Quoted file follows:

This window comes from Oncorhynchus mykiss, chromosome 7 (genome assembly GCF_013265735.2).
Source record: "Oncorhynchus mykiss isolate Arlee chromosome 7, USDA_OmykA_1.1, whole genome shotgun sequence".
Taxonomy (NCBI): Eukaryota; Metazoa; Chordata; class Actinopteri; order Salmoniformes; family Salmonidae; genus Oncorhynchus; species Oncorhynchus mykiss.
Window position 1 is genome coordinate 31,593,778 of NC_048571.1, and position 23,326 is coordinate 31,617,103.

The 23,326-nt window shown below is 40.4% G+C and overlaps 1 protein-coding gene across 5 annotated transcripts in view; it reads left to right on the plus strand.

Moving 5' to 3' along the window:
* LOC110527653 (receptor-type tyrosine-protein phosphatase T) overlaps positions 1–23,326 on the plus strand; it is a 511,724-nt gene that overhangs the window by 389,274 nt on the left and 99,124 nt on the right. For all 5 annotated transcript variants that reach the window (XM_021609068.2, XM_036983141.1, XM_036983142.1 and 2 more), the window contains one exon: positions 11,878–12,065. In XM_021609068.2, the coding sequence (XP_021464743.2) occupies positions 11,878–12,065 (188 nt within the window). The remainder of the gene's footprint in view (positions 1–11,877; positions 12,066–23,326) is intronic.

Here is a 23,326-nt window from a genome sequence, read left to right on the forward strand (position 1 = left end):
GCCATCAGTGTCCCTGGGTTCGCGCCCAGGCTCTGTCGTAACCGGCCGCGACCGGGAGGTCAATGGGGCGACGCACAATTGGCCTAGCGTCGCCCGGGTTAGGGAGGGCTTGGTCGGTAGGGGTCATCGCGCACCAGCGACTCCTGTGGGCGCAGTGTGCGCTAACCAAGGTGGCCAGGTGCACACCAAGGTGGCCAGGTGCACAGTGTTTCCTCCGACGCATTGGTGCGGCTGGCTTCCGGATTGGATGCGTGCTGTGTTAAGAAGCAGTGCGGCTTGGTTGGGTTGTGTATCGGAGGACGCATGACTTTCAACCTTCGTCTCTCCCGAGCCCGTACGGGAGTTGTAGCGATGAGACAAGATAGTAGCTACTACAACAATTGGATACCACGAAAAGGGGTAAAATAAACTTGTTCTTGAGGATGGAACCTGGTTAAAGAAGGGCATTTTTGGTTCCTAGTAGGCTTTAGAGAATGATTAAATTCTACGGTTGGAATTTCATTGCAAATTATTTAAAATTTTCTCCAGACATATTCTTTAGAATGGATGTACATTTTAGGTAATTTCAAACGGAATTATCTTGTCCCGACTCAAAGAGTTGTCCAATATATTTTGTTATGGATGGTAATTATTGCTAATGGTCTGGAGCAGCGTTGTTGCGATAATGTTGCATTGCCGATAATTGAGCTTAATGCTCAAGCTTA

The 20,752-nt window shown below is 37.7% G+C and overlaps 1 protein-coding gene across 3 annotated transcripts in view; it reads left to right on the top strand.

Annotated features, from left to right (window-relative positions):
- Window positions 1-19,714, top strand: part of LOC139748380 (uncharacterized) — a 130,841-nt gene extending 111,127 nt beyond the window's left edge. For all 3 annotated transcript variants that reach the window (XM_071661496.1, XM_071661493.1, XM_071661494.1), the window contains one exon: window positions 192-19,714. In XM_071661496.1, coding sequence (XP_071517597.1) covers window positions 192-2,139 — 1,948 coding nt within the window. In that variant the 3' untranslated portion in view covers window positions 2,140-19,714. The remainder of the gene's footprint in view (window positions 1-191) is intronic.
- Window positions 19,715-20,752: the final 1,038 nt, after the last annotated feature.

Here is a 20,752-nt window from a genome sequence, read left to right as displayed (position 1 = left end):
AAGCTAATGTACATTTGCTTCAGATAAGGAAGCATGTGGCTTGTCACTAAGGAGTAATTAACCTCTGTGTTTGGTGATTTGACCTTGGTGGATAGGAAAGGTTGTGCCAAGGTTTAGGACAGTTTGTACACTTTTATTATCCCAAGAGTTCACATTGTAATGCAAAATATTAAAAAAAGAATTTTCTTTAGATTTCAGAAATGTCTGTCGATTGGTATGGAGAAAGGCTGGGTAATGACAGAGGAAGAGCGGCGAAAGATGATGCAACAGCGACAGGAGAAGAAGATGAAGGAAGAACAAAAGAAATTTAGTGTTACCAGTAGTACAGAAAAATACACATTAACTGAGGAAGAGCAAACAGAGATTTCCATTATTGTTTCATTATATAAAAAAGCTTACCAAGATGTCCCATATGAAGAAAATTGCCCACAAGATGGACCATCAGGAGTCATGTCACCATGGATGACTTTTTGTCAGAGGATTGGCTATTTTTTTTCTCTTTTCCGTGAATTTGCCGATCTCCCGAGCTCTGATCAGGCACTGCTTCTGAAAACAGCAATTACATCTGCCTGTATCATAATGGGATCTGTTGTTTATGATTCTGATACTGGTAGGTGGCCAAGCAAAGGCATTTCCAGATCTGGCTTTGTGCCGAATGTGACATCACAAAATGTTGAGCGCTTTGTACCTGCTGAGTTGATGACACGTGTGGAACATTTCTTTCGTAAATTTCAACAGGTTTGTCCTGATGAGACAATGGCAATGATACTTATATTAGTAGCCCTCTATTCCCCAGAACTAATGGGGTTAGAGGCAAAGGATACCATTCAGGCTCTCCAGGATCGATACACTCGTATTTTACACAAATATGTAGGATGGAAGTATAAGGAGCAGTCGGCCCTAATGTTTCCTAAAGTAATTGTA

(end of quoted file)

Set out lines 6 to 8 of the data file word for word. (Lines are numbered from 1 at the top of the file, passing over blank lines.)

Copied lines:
Moving 5' to 3' along the window:
* LOC110527653 (receptor-type tyrosine-protein phosphatase T) overlaps positions 1–23,326 on the plus strand; it is a 511,724-nt gene that overhangs the window by 389,274 nt on the left and 99,124 nt on the right. For all 5 annotated transcript variants that reach the window (XM_021609068.2, XM_036983141.1, XM_036983142.1 and 2 more), the window contains one exon: positions 11,878–12,065. In XM_021609068.2, the coding sequence (XP_021464743.2) occupies positions 11,878–12,065 (188 nt within the window). The remainder of the gene's footprint in view (positions 1–11,877; positions 12,066–23,326) is intronic.

Here is a 23,326-nt window from a genome sequence, read left to right on the forward strand (position 1 = left end):